Logan Paul is not sorry he filmed a dead body.
Logan Paul is sorry people are angry at him for filming a dead body.
Taking this apology and neatly filing it away in the bulging folder marked “disingenuous apologies from cultural figures”, what consequences can we derive from these incidents? Perhaps the most worrying is the divided response from those unfamiliar and how it interacts with the fervid response of Logan Paul’s fans. With the exception of the ever-contrarian zombie version of The Independent, one may struggle to find credible sources defending Logan Paul, but look at the responses to any of his apologies and, more importantly, any videos criticising him, and you will find those leaping to his defense. To argue with these people is largely ineffective and there are many who are better-equipped to make said arguments. The truly worrying effect that this response may have though is how it speaks to YouTube vloggers and their place in the larger political debate.
The right wing’s current standpoint is one supposedly battling the censorship of the left. The inspiration for this article came from Logan Paul’s controversy swelling up at the same time as Virgin Trains posted this patronising response to a complaint about sexism on one of their services. Looking at the comments under this tweet calling out the response is a depressing experience as people with Union Jack avatars hoot and heckle at a woman being upset that she has been objectified and then mocked for calling it out. So when a YouTube vlogger is criticised for mocking the death of a man for the sake of his YouTube channel, it becomes easy for the more fevered arm of the right wing’s generalized, misguided complaints about “censorship” to position themselves as on the side of free speech and, as a result, the young, impressionable fans of popular YouTube vloggers.
A comment often made in regards to people like Logan Paul, or Pewdiepie when he makes racist comments or Sam Pepper when he is accused of sexual harassment in his videos, is that these people are only aiming to make entertainment. However, when one creates content there is always going to be a degree of artistic interpretation made of that content. Discussions on the opinions of the artist, even if they are a vlogger, are inherent in the creation of art. People like Logan Paul, as well as anyone else who has a prominent voice in culture, has a responsibility to be aware that what they create is being judged and politicised by those watching. If they don’t make clear what their beliefs are then their views are in danger of being presumed and their message is at risk of being perverted to fit any number of political beliefs. If that happens, the onus is on the artist to respond to the politicisation with views of their own. On that note, these are the current results for a Twitter search of “Logan Paul The Left”.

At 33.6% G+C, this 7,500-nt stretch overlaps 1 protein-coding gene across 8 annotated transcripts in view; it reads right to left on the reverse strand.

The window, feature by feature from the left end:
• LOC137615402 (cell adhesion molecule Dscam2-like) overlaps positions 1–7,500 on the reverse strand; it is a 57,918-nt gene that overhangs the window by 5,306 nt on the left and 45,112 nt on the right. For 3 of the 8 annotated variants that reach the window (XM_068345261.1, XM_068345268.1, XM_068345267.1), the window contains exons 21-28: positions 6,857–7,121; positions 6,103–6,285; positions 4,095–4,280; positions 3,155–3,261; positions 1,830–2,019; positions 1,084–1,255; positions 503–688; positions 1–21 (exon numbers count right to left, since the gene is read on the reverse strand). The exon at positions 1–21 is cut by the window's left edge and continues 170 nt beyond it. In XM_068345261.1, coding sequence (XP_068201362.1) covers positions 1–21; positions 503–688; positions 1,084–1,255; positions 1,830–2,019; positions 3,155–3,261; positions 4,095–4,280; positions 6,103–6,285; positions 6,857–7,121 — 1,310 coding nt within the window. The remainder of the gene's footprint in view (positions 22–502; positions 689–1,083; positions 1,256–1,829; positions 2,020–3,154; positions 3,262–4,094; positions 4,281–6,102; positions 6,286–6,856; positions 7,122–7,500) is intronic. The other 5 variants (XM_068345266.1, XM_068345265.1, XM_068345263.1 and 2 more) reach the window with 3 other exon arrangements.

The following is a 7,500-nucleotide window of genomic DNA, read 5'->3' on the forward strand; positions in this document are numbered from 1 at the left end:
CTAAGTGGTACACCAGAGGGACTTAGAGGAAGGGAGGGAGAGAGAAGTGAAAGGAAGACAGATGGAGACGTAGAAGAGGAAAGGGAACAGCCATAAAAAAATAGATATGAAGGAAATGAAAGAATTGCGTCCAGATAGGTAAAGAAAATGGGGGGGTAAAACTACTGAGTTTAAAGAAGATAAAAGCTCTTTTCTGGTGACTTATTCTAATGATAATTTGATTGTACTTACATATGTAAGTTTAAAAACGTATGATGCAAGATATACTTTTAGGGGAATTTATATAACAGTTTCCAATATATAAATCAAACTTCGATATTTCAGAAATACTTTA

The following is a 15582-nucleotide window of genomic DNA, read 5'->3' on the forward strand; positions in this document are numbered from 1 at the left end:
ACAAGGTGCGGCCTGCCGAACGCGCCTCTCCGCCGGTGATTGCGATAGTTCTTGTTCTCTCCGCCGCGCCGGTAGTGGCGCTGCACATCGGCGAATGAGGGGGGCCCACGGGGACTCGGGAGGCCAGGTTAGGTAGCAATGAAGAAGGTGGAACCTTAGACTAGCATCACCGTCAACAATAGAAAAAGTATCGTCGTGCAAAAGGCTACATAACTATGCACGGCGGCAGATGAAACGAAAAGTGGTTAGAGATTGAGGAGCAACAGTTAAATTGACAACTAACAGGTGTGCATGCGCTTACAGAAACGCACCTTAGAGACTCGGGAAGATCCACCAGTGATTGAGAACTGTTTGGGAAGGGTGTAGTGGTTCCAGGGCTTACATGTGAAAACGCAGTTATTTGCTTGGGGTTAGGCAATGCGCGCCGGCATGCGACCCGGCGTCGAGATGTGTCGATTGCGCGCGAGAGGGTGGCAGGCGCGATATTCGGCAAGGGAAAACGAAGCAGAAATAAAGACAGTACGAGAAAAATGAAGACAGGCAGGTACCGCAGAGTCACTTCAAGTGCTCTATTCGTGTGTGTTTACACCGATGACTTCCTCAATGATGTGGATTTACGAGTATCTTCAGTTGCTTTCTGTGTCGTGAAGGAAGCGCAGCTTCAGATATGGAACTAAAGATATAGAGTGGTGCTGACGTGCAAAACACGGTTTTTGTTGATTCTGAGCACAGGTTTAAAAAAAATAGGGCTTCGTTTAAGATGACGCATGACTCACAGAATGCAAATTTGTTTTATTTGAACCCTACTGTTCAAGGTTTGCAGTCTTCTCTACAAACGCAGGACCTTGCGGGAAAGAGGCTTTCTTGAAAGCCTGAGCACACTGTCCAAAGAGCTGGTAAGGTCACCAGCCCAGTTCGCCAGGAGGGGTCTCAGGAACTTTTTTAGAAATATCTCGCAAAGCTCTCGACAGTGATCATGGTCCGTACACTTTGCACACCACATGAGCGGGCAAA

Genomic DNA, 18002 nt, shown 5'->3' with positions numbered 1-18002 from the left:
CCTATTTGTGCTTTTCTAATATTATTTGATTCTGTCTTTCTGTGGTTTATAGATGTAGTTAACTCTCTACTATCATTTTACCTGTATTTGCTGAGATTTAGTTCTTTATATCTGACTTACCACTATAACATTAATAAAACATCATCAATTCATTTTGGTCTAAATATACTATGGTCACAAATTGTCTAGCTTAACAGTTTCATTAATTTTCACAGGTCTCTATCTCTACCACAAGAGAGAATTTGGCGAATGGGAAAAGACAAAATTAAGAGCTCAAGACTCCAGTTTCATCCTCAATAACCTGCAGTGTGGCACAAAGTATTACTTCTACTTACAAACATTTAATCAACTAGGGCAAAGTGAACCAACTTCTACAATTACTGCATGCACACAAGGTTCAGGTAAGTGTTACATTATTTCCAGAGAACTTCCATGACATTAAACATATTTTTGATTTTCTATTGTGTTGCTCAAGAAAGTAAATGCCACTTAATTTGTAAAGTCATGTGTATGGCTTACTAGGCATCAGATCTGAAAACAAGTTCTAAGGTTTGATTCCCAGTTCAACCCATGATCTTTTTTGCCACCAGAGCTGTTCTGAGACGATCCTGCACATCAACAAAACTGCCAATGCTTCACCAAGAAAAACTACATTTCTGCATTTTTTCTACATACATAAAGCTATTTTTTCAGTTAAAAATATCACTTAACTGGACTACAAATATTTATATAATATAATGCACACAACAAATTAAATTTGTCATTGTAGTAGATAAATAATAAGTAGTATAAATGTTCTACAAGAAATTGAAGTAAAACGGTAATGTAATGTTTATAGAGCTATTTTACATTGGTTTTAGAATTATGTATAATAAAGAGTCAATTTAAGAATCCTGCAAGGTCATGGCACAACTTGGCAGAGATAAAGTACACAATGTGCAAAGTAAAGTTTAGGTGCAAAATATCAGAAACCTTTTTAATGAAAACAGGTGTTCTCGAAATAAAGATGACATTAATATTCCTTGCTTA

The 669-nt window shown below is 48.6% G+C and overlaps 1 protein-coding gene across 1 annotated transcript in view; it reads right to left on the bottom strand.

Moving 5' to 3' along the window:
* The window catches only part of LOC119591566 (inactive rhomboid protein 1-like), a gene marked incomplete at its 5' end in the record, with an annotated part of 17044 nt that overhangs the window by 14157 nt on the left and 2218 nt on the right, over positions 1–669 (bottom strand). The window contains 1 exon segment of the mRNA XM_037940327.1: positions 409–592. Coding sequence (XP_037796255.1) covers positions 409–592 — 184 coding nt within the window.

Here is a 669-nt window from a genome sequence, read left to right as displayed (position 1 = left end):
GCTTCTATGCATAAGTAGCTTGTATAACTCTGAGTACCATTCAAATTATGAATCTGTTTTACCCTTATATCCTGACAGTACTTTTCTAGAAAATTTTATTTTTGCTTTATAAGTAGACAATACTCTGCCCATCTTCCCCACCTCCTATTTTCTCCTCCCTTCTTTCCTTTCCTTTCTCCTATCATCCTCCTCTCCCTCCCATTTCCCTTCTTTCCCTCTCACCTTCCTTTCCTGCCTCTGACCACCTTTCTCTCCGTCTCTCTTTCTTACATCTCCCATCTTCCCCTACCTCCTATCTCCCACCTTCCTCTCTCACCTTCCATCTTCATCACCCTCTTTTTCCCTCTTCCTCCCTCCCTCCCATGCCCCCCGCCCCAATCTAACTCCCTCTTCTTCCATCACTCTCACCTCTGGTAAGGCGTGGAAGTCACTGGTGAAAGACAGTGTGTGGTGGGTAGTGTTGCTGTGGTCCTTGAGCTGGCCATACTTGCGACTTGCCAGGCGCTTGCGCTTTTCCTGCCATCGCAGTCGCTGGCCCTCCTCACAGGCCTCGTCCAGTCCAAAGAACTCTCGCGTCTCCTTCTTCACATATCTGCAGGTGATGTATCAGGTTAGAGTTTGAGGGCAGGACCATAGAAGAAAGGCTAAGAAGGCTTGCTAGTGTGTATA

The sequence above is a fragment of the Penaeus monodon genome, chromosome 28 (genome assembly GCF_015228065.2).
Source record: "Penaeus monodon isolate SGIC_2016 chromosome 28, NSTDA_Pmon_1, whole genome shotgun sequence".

People like Logan Paul, as well as anyone else who has a prominent voice in culture, have a responsibility to be aware that what they create is being judged and politicised by those watching.
There is no way that Logan Paul will ever convince some people of the innocent intentions he claims he had or the belief that he has “learned from his mistakes”. But on the other hand, there is always going to be millions of people willing to accept people like Logan Paul and Pewdiepie and anyone else who does something controversial and all it takes is for one political group or another to side with their message of “free speech” regardless of consequence before all of a sudden content supposedly created “just for harmless entertainment” ends up being more politicized than any radical art piece.